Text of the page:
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Christian author Jen Hatmaker takes stand for LGBT inclusion

A bestselling Christian author gets bold about LGBT inclusion on Facebook - Image courtesy of Ted Eytan , Flickr (

In June of 2015, Ed Stetzer of LifeWay Research told The New York Times, “Well-known evangelicals who have shifted on same-sex marriage, you could fit them all in an S.U.V.” But prominent evangelical Christians continue to become publicly affirming of LGBT persons, and serious religion-watchers only expect the trend to continue. Stetzer’s S.U.V. is quickly becoming an convoy, and now prominent Christian author Jen Hatmaker appears to be riding along too.

In a Facebook post on April 23, the bestselling author of 7 and For the Love told LGBT persons “there is nothing ‘wrong with you‘” and said she believes it is time to offer LGBT persons full inclusion into the Christian community:

So whatever the cost and loss, this is where I am: gay teens? Gay adults? Mamas and daddies of precious gaybees? Friends and beloved neighbors of very dear LGBT folks?

Here are my arms open wide. So wide that every last one of you can jump inside. You are so dear, so beloved, so precious and important. You matter so desperately and your life is worthy and beautiful.

Hatmaker and her husband, a prominent pastor in Austin, Texas, recently starred in a  home renovation show on HGTV. She is a popular speaker at major Christian events and runs a popular blog.

In 2014, after Christian relief organization World Vision announced they would no longer refuse to hire married LGBT persons (before reversing their decision), Hatmaker penned a controversial response to the news on her blog. In it, she asserted, “Godly, respectable leaders have exegeted the Bible and there is absolutely not unanimity on its interpretation.” After an online backlash, she wrote a follow-up post asserting a more conservative position on the matter os sexuality and marriage.

Her seeming shift will undoubtedly anger some conservative Christians who have decided that homosexual marriage and relationships are a hill on which to die. Hatmaker acknowledged that some Christians may abandon her in light of her evolution on this issue, but appears willing to accept whatever blowback is coming because she believes the stakes are too high.

One things I said was that it is high time Christians opened wide their arms, wide their churches, wide their tables, wide their homes to the LGBT community. So great has our condemnation and exclusion been, that gay Christian teens are SEVEN TIMES more likely to commit suicide.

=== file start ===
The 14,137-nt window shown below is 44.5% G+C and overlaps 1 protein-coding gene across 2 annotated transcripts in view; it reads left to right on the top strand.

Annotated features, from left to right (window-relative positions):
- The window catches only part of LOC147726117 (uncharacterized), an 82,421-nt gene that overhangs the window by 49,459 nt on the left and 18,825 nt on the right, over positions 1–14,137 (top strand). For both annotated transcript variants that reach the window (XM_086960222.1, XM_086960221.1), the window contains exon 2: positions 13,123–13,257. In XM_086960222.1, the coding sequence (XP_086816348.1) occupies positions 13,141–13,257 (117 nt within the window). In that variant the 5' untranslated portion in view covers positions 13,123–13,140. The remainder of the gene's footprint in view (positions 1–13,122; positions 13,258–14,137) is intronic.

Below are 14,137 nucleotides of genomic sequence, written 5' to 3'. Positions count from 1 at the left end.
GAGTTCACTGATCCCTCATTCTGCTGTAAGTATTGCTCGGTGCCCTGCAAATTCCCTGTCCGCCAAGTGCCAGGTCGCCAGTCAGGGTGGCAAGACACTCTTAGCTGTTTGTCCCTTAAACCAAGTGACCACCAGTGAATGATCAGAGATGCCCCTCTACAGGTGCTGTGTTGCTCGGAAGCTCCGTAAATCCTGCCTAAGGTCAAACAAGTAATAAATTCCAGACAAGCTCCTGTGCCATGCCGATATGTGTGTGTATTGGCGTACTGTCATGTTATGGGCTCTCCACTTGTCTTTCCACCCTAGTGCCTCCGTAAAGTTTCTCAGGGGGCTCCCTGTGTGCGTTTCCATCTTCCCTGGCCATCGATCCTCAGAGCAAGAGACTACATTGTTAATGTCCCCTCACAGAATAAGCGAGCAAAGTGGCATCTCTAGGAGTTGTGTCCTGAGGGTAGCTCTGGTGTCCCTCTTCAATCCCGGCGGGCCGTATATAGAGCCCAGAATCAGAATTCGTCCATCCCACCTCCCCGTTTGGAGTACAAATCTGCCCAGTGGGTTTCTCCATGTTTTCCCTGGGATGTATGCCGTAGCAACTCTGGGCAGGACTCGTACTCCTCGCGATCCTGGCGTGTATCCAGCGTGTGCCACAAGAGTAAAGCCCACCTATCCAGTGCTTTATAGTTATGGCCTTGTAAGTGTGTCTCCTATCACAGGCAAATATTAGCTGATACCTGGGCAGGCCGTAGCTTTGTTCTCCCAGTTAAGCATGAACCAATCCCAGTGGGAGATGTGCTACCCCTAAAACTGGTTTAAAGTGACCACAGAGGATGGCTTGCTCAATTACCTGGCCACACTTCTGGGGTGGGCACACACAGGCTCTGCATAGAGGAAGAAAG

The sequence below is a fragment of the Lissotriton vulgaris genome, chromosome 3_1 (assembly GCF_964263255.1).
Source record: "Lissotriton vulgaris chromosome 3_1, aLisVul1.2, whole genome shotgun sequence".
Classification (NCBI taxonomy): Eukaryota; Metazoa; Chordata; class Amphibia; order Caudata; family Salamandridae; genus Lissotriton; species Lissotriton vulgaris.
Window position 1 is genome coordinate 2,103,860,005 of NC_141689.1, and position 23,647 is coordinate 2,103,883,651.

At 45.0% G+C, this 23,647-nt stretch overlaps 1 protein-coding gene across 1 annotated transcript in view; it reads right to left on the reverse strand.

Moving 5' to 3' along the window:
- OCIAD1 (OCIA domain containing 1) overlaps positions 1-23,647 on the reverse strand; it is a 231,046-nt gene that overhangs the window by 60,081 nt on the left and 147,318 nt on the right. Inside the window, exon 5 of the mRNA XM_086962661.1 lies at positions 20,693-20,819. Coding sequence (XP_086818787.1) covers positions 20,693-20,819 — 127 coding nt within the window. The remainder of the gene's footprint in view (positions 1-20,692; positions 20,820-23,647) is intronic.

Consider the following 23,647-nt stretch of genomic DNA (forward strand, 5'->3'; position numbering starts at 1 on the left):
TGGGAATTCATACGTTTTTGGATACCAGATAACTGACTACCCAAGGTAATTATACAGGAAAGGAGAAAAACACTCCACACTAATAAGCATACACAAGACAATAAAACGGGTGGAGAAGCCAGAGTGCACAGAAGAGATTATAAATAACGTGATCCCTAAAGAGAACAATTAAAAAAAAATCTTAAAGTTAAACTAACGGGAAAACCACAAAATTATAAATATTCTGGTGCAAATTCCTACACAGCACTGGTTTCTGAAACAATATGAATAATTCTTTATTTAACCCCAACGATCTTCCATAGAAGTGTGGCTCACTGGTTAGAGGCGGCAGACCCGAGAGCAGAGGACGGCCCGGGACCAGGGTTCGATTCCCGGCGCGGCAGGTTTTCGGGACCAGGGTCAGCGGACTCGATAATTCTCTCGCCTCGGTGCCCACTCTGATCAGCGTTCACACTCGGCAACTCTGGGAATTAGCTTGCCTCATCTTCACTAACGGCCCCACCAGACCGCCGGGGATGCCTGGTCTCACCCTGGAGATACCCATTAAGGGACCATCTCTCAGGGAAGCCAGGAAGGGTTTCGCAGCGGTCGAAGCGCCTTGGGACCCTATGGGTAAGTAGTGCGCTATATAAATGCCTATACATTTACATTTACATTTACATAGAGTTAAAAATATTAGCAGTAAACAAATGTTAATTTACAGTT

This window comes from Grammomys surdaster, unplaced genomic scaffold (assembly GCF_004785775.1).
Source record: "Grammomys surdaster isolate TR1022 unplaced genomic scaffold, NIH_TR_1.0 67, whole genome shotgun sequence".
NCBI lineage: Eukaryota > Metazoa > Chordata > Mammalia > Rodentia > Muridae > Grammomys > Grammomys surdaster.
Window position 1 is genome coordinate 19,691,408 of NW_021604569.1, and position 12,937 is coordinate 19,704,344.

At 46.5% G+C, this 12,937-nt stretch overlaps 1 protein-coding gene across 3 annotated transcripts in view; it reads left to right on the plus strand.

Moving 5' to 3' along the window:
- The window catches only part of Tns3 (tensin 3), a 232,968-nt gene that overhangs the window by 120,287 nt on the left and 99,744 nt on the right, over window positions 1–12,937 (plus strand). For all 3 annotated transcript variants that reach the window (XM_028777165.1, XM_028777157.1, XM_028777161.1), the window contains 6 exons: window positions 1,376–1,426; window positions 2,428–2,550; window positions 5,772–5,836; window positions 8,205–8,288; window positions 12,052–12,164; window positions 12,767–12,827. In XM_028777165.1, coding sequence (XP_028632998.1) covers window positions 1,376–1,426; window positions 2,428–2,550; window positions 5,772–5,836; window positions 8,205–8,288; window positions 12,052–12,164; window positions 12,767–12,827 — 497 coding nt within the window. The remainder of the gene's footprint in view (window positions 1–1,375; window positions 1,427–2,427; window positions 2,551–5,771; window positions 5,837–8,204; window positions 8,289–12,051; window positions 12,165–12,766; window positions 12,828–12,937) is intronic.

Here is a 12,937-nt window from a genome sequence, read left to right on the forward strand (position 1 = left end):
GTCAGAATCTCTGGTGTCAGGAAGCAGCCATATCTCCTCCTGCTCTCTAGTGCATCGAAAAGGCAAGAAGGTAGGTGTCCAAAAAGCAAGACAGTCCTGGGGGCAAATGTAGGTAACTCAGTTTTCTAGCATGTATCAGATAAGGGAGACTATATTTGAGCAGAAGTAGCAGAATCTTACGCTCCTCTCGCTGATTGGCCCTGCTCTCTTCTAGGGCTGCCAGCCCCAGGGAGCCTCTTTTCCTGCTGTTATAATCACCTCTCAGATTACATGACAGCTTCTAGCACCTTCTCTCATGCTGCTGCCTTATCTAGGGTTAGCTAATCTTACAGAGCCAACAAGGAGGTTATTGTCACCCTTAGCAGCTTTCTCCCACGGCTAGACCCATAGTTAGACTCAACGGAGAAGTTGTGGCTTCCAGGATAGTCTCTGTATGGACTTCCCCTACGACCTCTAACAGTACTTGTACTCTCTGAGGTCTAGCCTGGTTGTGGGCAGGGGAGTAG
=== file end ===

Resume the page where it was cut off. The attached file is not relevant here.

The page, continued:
The Facebook post has received more than 34,000 likes as of the time of this posting. The comment section on the post were filled with a mixture of celebration and lament from her Christian fans.

Hatmaker, who did not immediately return requests for comment, concluded the post by saying, “Anyhow, my message to you today is simple, LGBT gang and all those who love you: You are loved and special and wanted and needed. The end.”

About the author

Jonathan Merritt

Jonathan Merritt is senior columnist for Religion News Service and a contributing writer for The Atlantic. He has published more than 2500 articles in outlets like USA Today, The Week, Buzzfeed and National Journal. Jonathan is author of "Jesus is Better Than You Imagined" and "A Faith of Our Own: Following Jesus Beyond the Culture Wars." He resides in Brooklyn, NY.


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  • This does not seem to be any different from her stance previously. Love others. I don’t see her condoning homosexual behavior, only loving others. Perhaps she has changed, but this seems to reflect her position of a couple years ago. Lately, Jonathan, you seem to be stirring controversy where there very well may not be any. You are better than that. Might I suggest you read Caleb Kaltenbach’s book, “Messy Grace”? He has been interviewed by Eric Metaxas and his book has been nominated for an award by the Evangelical Christian Publishers Association–not a theological treatise as much as a memoir on being raised by gay parents, then becoming a Christian, and managing the tension between grace and truth. We still cannot change what the Bible says. And many liberal scholars who err on the side of practicing homosexuality will say the Bible still teaches man and woman, but these are different times so they don’t care. Thankful for people like NT Wright and Wesley Hill, who believe God has been pretty clear. And if Jen has changed, then I’m sorry that she has caved to political correctness. I can love my LGBTQ friends and family, but God is God and I am not. And we are about more than sexual identity. (And I would like to see you give the same attention to a book like Mr. Kaltenbach’s. You seem to have become pretty one-sided lately.)